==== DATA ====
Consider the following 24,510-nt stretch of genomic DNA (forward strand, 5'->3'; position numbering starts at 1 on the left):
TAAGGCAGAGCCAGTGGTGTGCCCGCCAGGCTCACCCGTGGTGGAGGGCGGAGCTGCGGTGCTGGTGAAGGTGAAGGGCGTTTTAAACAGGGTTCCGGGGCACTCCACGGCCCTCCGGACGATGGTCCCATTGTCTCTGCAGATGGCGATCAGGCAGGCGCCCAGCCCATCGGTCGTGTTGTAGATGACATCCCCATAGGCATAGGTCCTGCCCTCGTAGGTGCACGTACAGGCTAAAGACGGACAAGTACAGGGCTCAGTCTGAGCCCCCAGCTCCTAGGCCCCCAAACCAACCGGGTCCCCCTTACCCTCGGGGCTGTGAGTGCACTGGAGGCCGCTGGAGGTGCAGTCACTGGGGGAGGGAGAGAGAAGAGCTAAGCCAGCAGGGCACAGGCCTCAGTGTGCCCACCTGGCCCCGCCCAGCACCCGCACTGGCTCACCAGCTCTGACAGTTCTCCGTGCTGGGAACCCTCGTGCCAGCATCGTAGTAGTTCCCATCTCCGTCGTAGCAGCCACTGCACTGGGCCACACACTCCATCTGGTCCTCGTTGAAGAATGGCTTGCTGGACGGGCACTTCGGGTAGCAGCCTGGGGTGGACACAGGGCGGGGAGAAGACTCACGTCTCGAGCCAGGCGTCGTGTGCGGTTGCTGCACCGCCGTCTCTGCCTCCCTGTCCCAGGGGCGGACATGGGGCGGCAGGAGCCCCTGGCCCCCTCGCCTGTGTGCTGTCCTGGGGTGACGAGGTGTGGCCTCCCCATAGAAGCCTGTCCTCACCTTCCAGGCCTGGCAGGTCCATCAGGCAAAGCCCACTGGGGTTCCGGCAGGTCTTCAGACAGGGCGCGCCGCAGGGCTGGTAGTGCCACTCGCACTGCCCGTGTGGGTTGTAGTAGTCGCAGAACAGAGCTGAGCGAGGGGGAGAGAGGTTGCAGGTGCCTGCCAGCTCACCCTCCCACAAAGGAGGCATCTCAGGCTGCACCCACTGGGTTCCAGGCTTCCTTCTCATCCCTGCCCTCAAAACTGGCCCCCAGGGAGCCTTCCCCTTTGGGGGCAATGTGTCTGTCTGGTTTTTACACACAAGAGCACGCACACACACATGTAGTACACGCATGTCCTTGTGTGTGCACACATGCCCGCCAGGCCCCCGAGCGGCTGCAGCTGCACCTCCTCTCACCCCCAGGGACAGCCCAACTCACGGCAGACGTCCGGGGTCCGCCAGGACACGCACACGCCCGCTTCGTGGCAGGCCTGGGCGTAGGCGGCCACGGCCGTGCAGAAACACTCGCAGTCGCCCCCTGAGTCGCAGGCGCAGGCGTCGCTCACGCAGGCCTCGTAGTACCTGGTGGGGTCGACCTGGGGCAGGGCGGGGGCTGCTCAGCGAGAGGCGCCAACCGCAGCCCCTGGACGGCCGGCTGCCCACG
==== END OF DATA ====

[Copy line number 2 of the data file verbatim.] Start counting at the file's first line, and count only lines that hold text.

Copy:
TAAGGCAGAGCCAGTGGTGTGCCCGCCAGGCTCACCCGTGGTGGAGGGCGGAGCTGCGGTGCTGGTGAAGGTGAAGGGCGTTTTAAACAGGGTTCCGGGGCACTCCACGGCCCTCCGGACGATGGTCCCATTGTCTCTGCAGATGGCGATCAGGCAGGCGCCCAGCCCATCGGTCGTGTTGTAGATGACATCCCCATAGGCATAGGTCCTGCCCTCGTAGGTGCACGTACAGGCTAAAGACGGACAAGTACAGGGCTCAGTCTGAGCCCCCAGCTCCTAGGCCCCCAAACCAACCGGGTCCCCCTTACCCTCGGGGCTGTGAGTGCACTGGAGGCCGCTGGAGGTGCAGTCACTGGGGGAGGGAGAGAGAAGAGCTAAGCCAGCAGGGCACAGGCCTCAGTGTGCCCACCTGGCCCCGCCCAGCACCCGCACTGGCTCACCAGCTCTGACAGTTCTCCGTGCTGGGAACCCTCGTGCCAGCATCGTAGTAGTTCCCATCTCCGTCGTAGCAGCCACTGCACTGGGCCACACACTCCATCTGGTCCTCGTTGAAGAATGGCTTGCTGGACGGGCACTTCGGGTAGCAGCCTGGGGTGGACACAGGGCGGGGAGAAGACTCACGTCTCGAGCCAGGCGTCGTGTGCGGTTGCTGCACCGCCGTCTCTGCCTCCCTGTCCCAGGGGCGGACATGGGGCGGCAGGAGCCCCTGGCCCCCTCGCCTGTGTGCTGTCCTGGGGTGACGAGGTGTGGCCTCCCCATAGAAGCCTGTCCTCACCTTCCAGGCCTGGCAGGTCCATCAGGCAAAGCCCACTGGGGTTCCGGCAGGTCTTCAGACAGGGCGCGCCGCAGGGCTGGTAGTGCCACTCGCACTGCCCGTGTGGGTTGTAGTAGTCGCAGAACAGAGCTGAGCGAGGGGGAGAGAGGTTGCAGGTGCCTGCCAGCTCACCCTCCCACAAAGGAGGCATCTCAGGCTGCACCCACTGGGTTCCAGGCTTCCTTCTCATCCCTGCCCTCAAAACTGGCCCCCAGGGAGCCTTCCCCTTTGGGGGCAATGTGTCTGTCTGGTTTTTACACACAAGAGCACGCACACACACATGTAGTACACGCATGTCCTTGTGTGTGCACACATGCCCGCCAGGCCCCCGAGCGGCTGCAGCTGCACCTCCTCTCACCCCCAGGGACAGCCCAACTCACGGCAGACGTCCGGGGTCCGCCAGGACACGCACACGCCCGCTTCGTGGCAGGCCTGGGCGTAGGCGGCCACGGCCGTGCAGAAACACTCGCAGTCGCCCCCTGAGTCGCAGGCGCAGGCGTCGCTCACGCAGGCCTCGTAGTACCTGGTGGGGTCGACCTGGGGCAGGGCGGGGGCTGCTCAGCGAGAGGCGCCAACCGCAGCCCCTGGACGGCCGGCTGCCCACG